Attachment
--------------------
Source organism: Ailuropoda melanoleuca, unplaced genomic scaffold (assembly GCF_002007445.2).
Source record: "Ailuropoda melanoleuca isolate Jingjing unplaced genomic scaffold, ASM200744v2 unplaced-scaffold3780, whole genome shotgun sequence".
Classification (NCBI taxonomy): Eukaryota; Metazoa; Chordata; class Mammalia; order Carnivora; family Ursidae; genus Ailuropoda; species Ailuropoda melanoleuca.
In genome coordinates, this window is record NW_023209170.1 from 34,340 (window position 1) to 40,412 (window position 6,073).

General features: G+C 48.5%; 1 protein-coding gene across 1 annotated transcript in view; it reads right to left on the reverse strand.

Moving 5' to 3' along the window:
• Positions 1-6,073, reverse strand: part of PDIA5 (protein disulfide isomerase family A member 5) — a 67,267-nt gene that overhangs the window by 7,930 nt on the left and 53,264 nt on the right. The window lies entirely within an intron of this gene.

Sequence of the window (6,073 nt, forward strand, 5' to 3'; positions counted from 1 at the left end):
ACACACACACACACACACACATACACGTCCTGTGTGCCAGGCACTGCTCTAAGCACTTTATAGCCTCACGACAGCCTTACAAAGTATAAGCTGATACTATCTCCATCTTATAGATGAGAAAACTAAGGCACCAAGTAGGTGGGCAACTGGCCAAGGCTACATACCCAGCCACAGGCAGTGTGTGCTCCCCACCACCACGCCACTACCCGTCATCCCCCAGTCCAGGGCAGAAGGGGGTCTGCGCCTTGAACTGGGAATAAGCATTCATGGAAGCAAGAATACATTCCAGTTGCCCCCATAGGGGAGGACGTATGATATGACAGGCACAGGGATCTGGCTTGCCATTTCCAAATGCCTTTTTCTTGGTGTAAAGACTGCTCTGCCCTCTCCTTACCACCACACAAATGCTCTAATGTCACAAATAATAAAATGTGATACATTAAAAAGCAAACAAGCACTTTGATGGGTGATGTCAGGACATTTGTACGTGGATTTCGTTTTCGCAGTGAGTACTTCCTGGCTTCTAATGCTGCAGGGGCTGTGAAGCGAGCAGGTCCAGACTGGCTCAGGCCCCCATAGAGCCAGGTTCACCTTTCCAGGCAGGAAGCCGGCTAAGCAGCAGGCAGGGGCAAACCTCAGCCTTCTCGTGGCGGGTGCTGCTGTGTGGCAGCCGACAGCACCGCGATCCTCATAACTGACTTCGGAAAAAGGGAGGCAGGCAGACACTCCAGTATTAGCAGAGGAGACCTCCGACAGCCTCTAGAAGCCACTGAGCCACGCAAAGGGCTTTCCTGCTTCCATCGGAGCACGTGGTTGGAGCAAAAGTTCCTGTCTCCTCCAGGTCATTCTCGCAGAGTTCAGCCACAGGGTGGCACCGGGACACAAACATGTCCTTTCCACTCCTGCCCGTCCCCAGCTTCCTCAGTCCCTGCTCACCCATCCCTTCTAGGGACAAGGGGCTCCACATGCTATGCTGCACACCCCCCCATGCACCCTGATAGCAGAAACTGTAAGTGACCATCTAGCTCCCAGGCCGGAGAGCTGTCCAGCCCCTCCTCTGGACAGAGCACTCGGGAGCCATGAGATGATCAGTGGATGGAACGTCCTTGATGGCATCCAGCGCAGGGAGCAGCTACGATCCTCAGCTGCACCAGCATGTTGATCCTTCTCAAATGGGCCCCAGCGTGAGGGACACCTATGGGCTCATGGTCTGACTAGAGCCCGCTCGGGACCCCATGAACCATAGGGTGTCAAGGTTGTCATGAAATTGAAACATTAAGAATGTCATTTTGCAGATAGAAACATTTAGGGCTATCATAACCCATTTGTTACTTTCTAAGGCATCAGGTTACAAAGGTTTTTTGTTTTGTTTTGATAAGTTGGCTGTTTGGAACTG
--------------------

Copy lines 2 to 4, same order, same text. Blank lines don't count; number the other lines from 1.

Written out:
Source record: "Ailuropoda melanoleuca isolate Jingjing unplaced genomic scaffold, ASM200744v2 unplaced-scaffold3780, whole genome shotgun sequence".
Classification (NCBI taxonomy): Eukaryota; Metazoa; Chordata; class Mammalia; order Carnivora; family Ursidae; genus Ailuropoda; species Ailuropoda melanoleuca.
In genome coordinates, this window is record NW_023209170.1 from 34,340 (window position 1) to 40,412 (window position 6,073).